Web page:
EASTPORT, Maine — Two Eastport women are leading a new business venture designed to promote restaurants, gift shops and other attractions for tourists visiting places from Stonington to St. John, New Brunswick.
In mid-May, Meg Keay and Colleen S. Morton teamed up to create Fundy-Acadia Regional Adventures to help the region build its own identity as a tourist destination, they said.
“It’s all about economic development,” said Morton. “That’s why I got into this with [Keay] in the first place.”
Keay, former executive director for the Eastport Area Chamber of Commerce, was instrumental in launching the chamber’s regional visitor information center, which opened last summer. Two flat-screen TVs — one in Eastport and one in the Roosevelt-Campobello Information Center in Whiting — ran 10-second advertisements for area attractions. The ads scrolled through about four times an hour.
The chamber considered expanding the network of TVs throughout the area but decided against it because of the high costs of equipment, Keay said.
So Morton and Keay decided to take on the project themselves and buy some more TVs to sell and display more ads. The duo has contracted with DBB Advertising of Machias to provide equipment and technical services for the advertising campaign. Morton also is working on a website she hopes to launch in July.
Already the pair has five TVs running ads in New Brunswick and seven running ads in the United States in locations such as Eastport, Whiting and Machias. They are working on getting TVs installed in additional towns such as Ellsworth, Bar Harbor and Calais. They’re also working to expand as far south as Belfast and Bucksport, with a goal of having 20 TVs running ads by mid summer, they said. The advertisers pay them to run the ads.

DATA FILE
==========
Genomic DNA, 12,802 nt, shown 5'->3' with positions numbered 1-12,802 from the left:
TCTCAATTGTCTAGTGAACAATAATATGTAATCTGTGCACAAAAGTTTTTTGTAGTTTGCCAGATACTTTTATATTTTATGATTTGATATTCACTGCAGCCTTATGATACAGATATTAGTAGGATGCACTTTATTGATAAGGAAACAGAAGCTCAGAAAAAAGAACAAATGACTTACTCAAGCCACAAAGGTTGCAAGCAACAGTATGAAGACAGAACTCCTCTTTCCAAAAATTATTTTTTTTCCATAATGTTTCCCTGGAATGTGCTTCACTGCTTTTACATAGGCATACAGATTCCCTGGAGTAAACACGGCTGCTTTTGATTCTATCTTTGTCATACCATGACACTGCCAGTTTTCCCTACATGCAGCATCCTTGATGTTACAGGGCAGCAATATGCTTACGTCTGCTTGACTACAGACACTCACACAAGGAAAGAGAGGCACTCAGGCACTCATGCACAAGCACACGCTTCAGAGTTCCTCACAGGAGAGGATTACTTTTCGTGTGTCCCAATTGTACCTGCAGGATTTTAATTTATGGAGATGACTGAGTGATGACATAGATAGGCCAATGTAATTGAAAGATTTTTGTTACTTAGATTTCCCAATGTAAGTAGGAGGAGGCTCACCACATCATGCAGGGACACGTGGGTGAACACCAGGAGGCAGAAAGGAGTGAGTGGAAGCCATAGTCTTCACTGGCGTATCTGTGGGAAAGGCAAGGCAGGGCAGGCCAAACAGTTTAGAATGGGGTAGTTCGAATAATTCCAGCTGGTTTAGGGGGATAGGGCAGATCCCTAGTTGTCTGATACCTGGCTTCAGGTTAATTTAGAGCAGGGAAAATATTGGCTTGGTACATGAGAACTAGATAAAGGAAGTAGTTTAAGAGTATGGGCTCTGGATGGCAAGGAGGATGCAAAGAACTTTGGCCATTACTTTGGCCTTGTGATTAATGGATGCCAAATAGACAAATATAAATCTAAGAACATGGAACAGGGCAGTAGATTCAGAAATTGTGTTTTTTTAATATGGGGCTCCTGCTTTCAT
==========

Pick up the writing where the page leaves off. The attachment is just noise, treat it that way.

“Tourism today is a very competitive market. In order to attract, you have to have a great variety of attractions to offer,” said Keay.
This area does have plenty of attractions, but these are run by small businesses that don’t get exposure on the larger tourism websites, which tend to feature large hotels and big tourism companies, they said.
“There are so many things that just sort of slip through the cracks on the bigger websites,” Keay said. “I’ve uncovered all these gems that I wasn’t aware of.”
The attractions that get overlooked — such as artists and artist studios, art classes, performances and smaller tour outfits — are the kinds of things Keay and Morton highlight in order to attract tourists.
The pair also is working with the Charlotte Coastal Region Tourism Association to promote attractions across the border in Canada as well as in Maine.
“I see it as one region, not two countries,” Keay said.
Keay and Morton said they will be using their website to make potential tourists aware of the need for passports to get into Canada. However, the women hope that those who don’t bring passports initially will decide to return to the region with them another time.
“People don’t see this region as having the depth of activities that other regions have,” Morton said. “But that’s not true. Our region does have something for everybody.”